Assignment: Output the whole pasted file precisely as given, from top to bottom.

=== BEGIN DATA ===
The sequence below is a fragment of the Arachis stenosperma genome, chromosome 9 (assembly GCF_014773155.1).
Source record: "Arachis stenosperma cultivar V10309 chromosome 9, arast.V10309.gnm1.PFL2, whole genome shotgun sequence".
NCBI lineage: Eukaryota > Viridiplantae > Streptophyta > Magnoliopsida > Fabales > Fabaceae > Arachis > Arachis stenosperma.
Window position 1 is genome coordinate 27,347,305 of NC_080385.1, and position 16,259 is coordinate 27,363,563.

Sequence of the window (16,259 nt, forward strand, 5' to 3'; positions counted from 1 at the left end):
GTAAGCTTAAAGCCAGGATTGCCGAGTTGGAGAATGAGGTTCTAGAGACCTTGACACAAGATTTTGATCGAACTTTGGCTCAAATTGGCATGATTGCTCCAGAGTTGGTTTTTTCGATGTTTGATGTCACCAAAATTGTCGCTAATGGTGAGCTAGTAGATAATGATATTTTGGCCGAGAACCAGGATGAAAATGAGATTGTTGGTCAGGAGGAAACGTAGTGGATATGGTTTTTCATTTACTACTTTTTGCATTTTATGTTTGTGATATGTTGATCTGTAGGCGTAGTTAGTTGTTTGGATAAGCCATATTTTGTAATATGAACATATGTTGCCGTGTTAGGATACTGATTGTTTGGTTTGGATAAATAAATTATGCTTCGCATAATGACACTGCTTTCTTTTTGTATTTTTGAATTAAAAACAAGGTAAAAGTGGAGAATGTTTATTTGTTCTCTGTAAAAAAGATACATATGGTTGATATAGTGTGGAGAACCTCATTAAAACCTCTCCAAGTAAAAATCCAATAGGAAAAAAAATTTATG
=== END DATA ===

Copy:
The sequence below is a fragment of the Arachis stenosperma genome, chromosome 9 (assembly GCF_014773155.1).
Source record: "Arachis stenosperma cultivar V10309 chromosome 9, arast.V10309.gnm1.PFL2, whole genome shotgun sequence".
NCBI lineage: Eukaryota > Viridiplantae > Streptophyta > Magnoliopsida > Fabales > Fabaceae > Arachis > Arachis stenosperma.
Window position 1 is genome coordinate 27,347,305 of NC_080385.1, and position 16,259 is coordinate 27,363,563.

Sequence of the window (16,259 nt, forward strand, 5' to 3'; positions counted from 1 at the left end):
GTAAGCTTAAAGCCAGGATTGCCGAGTTGGAGAATGAGGTTCTAGAGACCTTGACACAAGATTTTGATCGAACTTTGGCTCAAATTGGCATGATTGCTCCAGAGTTGGTTTTTTCGATGTTTGATGTCACCAAAATTGTCGCTAATGGTGAGCTAGTAGATAATGATATTTTGGCCGAGAACCAGGATGAAAATGAGATTGTTGGTCAGGAGGAAACGTAGTGGATATGGTTTTTCATTTACTACTTTTTGCATTTTATGTTTGTGATATGTTGATCTGTAGGCGTAGTTAGTTGTTTGGATAAGCCATATTTTGTAATATGAACATATGTTGCCGTGTTAGGATACTGATTGTTTGGTTTGGATAAATAAATTATGCTTCGCATAATGACACTGCTTTCTTTTTGTATTTTTGAATTAAAAACAAGGTAAAAGTGGAGAATGTTTATTTGTTCTCTGTAAAAAAGATACATATGGTTGATATAGTGTGGAGAACCTCATTAAAACCTCTCCAAGTAAAAATCCAATAGGAAAAAAAATTTATG